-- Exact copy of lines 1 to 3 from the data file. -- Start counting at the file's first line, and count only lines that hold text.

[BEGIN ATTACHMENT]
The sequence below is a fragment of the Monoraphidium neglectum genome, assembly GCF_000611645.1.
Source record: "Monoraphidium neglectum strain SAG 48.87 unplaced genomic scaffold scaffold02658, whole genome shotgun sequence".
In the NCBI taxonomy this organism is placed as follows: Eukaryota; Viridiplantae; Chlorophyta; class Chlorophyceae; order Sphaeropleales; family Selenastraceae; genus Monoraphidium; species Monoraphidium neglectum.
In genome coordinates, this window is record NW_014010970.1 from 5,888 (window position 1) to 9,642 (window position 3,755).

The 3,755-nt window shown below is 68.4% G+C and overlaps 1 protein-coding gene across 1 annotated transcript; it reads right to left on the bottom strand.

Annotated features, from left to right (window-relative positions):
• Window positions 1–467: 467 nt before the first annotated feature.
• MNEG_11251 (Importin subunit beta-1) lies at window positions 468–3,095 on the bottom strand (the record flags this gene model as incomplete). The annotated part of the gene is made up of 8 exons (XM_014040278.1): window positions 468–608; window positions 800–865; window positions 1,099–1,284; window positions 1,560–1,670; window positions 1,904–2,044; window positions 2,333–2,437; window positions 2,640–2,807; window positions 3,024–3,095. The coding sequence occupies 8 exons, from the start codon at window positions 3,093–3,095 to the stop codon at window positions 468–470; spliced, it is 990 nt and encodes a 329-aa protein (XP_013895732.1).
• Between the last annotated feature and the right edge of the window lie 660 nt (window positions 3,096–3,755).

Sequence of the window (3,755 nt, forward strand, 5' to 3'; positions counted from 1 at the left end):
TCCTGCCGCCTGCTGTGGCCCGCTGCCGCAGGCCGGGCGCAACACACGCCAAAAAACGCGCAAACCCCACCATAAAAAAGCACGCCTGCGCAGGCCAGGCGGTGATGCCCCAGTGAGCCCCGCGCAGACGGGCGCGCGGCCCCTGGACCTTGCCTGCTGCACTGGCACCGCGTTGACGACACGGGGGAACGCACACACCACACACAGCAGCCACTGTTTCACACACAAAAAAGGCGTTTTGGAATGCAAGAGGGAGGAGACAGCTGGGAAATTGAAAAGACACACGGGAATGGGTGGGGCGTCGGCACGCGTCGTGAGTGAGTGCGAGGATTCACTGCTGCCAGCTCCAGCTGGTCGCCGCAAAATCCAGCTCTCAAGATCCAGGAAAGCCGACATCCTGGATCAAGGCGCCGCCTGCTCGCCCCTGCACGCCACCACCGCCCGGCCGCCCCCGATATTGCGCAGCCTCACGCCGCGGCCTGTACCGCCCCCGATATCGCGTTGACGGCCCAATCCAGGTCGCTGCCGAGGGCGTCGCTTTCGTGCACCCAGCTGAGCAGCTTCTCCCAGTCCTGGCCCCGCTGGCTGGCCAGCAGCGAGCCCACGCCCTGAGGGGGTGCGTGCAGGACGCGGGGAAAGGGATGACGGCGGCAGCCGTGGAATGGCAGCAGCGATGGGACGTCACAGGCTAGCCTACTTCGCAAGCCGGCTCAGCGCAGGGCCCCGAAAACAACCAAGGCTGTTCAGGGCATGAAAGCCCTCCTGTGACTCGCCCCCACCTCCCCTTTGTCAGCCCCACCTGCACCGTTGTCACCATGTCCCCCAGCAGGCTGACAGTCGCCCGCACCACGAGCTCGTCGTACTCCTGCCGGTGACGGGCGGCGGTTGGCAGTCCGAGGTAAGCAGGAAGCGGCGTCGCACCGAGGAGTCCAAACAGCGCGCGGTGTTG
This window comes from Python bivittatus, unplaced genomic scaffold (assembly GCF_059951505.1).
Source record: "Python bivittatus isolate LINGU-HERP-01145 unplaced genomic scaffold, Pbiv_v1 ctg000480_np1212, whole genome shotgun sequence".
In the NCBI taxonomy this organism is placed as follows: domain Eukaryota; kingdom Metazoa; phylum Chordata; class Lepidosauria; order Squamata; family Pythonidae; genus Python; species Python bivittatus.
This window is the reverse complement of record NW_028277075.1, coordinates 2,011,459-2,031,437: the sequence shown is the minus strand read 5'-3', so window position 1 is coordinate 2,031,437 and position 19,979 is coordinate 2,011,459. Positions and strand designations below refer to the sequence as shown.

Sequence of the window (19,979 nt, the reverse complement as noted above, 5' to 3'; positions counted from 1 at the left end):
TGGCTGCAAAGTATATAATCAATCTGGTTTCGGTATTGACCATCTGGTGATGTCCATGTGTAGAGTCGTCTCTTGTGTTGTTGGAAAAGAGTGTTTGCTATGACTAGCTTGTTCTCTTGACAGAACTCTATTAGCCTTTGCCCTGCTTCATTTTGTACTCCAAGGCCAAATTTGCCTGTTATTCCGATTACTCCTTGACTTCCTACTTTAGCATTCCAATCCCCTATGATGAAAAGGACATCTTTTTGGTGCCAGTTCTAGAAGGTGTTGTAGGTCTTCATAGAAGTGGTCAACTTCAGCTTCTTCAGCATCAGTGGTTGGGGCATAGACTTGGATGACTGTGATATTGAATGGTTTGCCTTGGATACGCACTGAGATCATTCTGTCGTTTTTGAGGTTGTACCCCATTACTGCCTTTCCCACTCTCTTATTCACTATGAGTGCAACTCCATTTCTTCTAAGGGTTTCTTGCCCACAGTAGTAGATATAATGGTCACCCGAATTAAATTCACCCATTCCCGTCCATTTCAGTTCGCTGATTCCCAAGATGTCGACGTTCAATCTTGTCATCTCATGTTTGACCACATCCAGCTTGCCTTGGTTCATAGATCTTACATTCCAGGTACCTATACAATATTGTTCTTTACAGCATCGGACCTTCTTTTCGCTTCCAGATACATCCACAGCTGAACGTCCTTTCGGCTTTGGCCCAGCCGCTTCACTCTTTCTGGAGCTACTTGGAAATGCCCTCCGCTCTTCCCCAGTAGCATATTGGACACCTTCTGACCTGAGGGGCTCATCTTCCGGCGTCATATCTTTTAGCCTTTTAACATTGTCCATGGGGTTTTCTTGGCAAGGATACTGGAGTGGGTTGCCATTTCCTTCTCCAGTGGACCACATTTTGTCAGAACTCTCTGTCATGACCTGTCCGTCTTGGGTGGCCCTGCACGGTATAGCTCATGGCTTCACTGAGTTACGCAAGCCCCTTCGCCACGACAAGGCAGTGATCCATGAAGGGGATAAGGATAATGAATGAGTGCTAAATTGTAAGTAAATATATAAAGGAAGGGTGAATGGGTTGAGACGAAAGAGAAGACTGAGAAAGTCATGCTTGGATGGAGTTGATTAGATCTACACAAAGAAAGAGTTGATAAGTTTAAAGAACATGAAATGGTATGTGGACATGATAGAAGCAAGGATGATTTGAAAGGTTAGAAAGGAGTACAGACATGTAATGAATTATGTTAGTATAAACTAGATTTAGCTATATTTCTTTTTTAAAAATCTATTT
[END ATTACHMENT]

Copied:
The sequence below is a fragment of the Monoraphidium neglectum genome, assembly GCF_000611645.1.
Source record: "Monoraphidium neglectum strain SAG 48.87 unplaced genomic scaffold scaffold02658, whole genome shotgun sequence".
In the NCBI taxonomy this organism is placed as follows: Eukaryota; Viridiplantae; Chlorophyta; class Chlorophyceae; order Sphaeropleales; family Selenastraceae; genus Monoraphidium; species Monoraphidium neglectum.